“One of the benefits of buying a beautiful container is you can leave it planted or unplanted.  If you’re unsure, keep it simple and on the compact side.  Build your confidence and when you’re comfortable, buy a container that you love.”

Baldwin bought New England Garden Ornaments in 2008 when it was located in bucolic North Brookfield.  The move to Sudbury came in 2010.  After a brief time at a warehouse on Union Street, Baldwin settled the business at its present 81 Union Street location.  “Now we are percolating year round,” Baldwin says with a smile.  “All this space and right next store to Cavicchios (a large garden center and nursery).  I feel like a barnacle on a big old whale.”

White fluted urn iwth flourishes at the baseMany of the containers and pots around the shop come from the United Kingdom, discovered by Baldwin during one of her three yearly trips abroad.  The cast stone and concrete come from the United States.

Baldwin explains, “Dry cast limestone is different than wet cast concrete because it is hand packed and doesn’t have much water in the mix, just enough to hold it together.  It becomes incredibly porous and can be a host to lichen and moss.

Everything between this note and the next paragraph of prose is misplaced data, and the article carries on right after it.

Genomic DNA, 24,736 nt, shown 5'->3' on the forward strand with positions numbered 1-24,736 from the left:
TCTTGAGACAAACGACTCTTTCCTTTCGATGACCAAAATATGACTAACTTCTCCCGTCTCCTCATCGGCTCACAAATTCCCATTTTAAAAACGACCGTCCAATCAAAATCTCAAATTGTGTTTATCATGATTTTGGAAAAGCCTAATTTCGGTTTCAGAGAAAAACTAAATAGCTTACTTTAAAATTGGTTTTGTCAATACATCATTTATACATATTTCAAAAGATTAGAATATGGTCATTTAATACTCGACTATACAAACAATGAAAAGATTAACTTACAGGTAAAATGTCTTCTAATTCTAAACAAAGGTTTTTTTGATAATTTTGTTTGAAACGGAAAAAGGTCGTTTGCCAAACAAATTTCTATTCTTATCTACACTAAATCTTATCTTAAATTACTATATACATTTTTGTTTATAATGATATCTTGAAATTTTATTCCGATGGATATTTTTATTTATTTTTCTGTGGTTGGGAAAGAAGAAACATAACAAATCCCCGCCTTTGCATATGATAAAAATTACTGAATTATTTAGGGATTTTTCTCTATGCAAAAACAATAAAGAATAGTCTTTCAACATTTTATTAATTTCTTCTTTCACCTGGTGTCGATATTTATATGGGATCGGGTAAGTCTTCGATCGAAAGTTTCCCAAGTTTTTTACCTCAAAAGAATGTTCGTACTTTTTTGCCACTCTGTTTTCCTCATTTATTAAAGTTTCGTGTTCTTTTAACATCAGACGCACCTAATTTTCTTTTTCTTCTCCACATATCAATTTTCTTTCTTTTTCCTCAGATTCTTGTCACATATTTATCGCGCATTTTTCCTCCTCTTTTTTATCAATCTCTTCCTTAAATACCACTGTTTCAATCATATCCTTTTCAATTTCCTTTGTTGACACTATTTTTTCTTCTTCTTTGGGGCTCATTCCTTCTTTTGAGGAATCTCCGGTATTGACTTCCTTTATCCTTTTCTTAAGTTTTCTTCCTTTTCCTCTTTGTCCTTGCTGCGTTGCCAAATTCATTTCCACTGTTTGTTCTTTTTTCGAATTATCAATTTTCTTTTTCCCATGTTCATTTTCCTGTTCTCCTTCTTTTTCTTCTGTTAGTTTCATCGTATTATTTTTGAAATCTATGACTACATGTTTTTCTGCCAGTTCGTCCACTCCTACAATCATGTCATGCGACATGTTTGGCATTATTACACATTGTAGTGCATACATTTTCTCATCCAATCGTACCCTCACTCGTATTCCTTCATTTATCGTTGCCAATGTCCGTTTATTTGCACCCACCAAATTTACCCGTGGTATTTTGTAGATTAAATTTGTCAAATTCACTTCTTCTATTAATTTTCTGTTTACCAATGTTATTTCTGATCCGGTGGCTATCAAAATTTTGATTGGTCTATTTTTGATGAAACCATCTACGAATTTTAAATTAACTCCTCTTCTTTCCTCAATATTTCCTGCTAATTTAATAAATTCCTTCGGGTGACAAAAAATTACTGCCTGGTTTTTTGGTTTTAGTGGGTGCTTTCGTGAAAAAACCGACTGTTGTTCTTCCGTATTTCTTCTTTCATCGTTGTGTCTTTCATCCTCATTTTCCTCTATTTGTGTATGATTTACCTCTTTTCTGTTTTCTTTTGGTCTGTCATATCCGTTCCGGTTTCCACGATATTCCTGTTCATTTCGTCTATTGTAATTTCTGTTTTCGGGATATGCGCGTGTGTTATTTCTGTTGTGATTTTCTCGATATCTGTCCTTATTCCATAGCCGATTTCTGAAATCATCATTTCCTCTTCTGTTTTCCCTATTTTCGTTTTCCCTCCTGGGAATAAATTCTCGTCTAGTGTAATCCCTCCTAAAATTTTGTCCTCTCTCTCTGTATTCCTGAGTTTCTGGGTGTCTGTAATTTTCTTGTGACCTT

“When something is wet cast,” she says, “it’s poured into a mold, the machine gives it a good shake, and the slurry comes to the outside.  The slurry doesn’t allow the lichen and the moss to take hold.  The surface is too smooth.”

Wide variety of cast, concrete and lead containersFor city gardens, Baldwin says, “Cast stone does better on stone or concrete because it wicks up moisture.  So it lends itself really well to patios, stoops and sidewalks. “

For a longer lasting container, “Get English lead.  English lead is a blast,” BaldwinLead urn on round base says with a glint in her eye.  “I like to bring it in from England because they have very strict guidelines on what you are allowed to export and what you’re allowed to call lead.”  English lead has to be 100% lead without any alloys that can loosen the bond – the key to lead.  Baldwin points out that the only way lead is toxic is when we ingest it.  “So use lead containers as flower pots, not as a vegetable garden.”